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Emily Dickinson : Poet to Poet - Emily Dickinson

Emily Dickinson

Poet to Poet

By: Emily Dickinson, Ted Hughes (Editor)


Published: 1st July 2005
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In this series, a contemporary poet selects and introduces a poet of the past. By their choice of poems and by the personal and critical reactions they express in their prefaces, the editors offer insights into their own work as well as providing an accessible and passionate introduction to some of the greatest poets in our literature.Emily Dickinson (1830-86) was born in Amherst, Massachussetts, where she lived most of her life as a recluse, seldom leaving the house or receiving visitors. She published just a handful of poems in her lifetime, her first collection appearing posthumously in 1890.

That love is all there isp. 3
Exultation is the goingp. 3
I have never seen 'volcanoes'p. 3
An awful tempest mashed the airp. 4
It's such a little thing to weepp. 4
Safe in their alabaster chambers version ofp. 5
There's a certain slant of lightp. 5
I felt a funeral, in my brainp. 6
That after horror - that 'twas usp. 6
A clock stoppedp. 7
How the old mountains drip with sunsetp. 8
The soul selects her own societyp. 8
The murmur of a beep. 9
The mushroom is the elf of plantsp. 9
He fumbles at your soulp. 10
I'll tell you how the sun rosep. 11
After great pain, a formal feeling comesp. 11
I dreaded that first robin, sop. 12
I went to heavenp. 13
I saw no way - the heavens were stitchedp. 13
'Twas like a maelstrom, with a notchp. 13
If what we could - were what we wouldp. 14
The months have ends - the years - a knotp. 15
The wind - tapped like a tired manp. 15
Sweet - safe - housesp. 16
I died for beauty - but was scarcep. 16
I heard a fly buzz - when I diedp. 17
The red - blaze - is the morningp. 17
A solemn thing within the soulp. 18
Civilization - spurns - the leopard!p. 18
This world is not conclusionp. 19
It was not death, for I stood upp. 19
The soul has bandaged momentsp. 20
Departed - to the judgmentp. 21
I think the hemlock likes to standp. 21
I tried to think a lonelier thingp. 22
The heart asks pleasure - firstp. 23
I fear a man of frugal speechp. 23
One crucifixion is recorded - onlyp. 23
The brain, within its groovep. 24
It knew no lapse, nor diminutionp. 24
There is a pain - so utterp. 25
A still - volcano - lifep. 25
The brain - is wider than the skyp. 25
One need not be a chamber - to be hauntedp. 26
The soul that hath a guestp. 27
I'll send the feather from my hat!p. 27
'Speech' - is a prank of parliamentp. 27
Victory comes latep. 28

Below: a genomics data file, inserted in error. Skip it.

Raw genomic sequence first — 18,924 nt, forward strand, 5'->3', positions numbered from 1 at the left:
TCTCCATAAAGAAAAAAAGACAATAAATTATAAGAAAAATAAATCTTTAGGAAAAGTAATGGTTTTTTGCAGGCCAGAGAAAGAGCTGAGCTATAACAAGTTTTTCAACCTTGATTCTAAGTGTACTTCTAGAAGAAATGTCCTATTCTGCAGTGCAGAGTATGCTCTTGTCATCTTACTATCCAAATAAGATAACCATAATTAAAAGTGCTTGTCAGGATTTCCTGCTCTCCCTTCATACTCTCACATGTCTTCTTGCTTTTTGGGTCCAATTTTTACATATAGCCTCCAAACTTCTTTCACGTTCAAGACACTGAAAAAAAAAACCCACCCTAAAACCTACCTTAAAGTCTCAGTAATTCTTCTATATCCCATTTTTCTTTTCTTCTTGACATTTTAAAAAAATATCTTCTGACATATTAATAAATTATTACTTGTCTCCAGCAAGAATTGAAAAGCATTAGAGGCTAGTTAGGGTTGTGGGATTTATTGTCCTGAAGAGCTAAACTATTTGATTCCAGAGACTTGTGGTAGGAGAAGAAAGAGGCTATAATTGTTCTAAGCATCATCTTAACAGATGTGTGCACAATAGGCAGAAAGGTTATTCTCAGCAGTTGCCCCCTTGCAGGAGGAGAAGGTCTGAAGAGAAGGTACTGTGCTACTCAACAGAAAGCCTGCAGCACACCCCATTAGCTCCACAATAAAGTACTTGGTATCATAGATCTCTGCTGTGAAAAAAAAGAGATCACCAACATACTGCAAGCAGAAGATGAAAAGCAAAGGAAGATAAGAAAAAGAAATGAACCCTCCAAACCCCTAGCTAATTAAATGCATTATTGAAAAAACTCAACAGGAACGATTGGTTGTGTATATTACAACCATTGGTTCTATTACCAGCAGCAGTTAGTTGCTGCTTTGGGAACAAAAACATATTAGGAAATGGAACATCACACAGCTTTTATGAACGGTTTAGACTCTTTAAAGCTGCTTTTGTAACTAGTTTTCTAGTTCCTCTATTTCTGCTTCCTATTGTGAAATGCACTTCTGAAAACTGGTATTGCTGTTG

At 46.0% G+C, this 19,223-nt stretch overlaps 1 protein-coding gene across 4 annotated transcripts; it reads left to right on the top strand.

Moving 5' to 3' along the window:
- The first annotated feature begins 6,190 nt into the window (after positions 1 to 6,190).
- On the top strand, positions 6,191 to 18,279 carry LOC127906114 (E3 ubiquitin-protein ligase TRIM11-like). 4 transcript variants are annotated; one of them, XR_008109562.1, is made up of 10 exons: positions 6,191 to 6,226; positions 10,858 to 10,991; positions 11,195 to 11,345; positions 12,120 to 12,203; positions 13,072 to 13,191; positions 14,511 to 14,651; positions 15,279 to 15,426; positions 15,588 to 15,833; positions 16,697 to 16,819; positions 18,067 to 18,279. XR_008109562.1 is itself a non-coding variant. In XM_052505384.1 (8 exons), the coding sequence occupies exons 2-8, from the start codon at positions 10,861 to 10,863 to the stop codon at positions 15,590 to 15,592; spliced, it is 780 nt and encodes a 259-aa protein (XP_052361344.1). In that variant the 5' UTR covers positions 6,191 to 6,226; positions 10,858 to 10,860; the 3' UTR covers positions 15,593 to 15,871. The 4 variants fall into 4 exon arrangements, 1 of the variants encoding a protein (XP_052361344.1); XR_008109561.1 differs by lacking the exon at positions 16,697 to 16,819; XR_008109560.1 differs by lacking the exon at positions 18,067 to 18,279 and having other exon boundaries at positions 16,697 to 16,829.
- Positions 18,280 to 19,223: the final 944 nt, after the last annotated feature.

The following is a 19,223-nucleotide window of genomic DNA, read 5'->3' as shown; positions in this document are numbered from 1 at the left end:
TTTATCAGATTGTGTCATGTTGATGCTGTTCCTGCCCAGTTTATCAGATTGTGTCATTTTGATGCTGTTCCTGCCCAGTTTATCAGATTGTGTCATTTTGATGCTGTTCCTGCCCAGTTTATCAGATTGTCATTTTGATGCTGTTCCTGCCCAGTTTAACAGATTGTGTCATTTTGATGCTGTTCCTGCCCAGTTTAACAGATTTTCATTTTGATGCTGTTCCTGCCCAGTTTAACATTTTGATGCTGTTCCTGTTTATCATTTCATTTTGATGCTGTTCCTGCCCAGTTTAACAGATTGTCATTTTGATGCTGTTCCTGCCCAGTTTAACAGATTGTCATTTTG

I sometimes drop it, for a quickp. 28
Because I could not stop for deathp. 29
Four trees - upon a solitary acrep. 29
Bloom upon the mountain -statedp. 30
My soul - accused me - and I quailedp. 31
My life had stood - a loaded gunp. 31
Presentiment - is that long shadow - on the lawnp. 32
The loneliness one dare not soundp. 32
Through the strait pass of sufferingp. 33
When one has given up one's lifep. 33
Banish air from airp. 34
As the starved maelstrom laps the naviesp. 34
I stepped from plank to plankp. 35
Crisis is a hairp. 35
To my quick ear the leaves - conferredp. 35
Of consciousness, her awful matep. 36
Fairer through fading - as the dayp. 36
It is an honorable thoughtp. 36
The chemical convictionp. 37
A narrow fellow in the grassp. 37
There is no silence in the earth - so silentp. 38
Further in summer than the birdsp. 38
The crickets sangp. 39
Shall I take thee, the poet saidp. 39
The day grew small, surrounded tightp. 40
Great streets of silence led awayp. 40
The clouds their backs together laidp. 40
The past is such a curious creaturep. 41
A deed knocks first at thoughtp. 41
Like rain it sounded till it curvedp. 42
To flee from memoryp. 42
The butterfly in honored dustp. 42
To pile like thunder to its closep. 43
A wind that rosep. 43
I think that the root of the wind is waterp. 43
It sounded as if the streets were runningp. 44
Could mortal lip divinep. 44
A route of evanescencep. 44
How happy is the little stonep. 45
The life that tied too tight escapesp. 45
As imperceptibly as griefp. 46
Those - dying thenp. 46
How slow the windp. 46
There came a wind like a buglep. 47
By homely gift and hindered wordsp. 47
A world made penniless by that departurep. 47
A drunkard cannot meet a corkp. 48
The right to perish might be thoughtp. 48
A face devoid of love or gracep. 48
Did life's penurious lengthp. 49
Drowning is not so pitifulp. 49
Love can do all but raise the deadp. 49
The waters chased him as he fledp. 50
The reticent volcano keepsp. 50
Experiment escorts us lastp. 50
Table of Contents provided by Blackwell. All Rights Reserved.

ISBN: 9780571223435
ISBN-10: 0571223435
Series: Poet to Poet
Audience: General
Format: Paperback
Language: English
Number Of Pages: 80
Published: 1st July 2005
Publisher: Faber and Faber
Country of Publication: GB
Dimensions (cm): 19.8 x 12.0  x 0.6
Weight (kg): 0.06
Edition Number: 1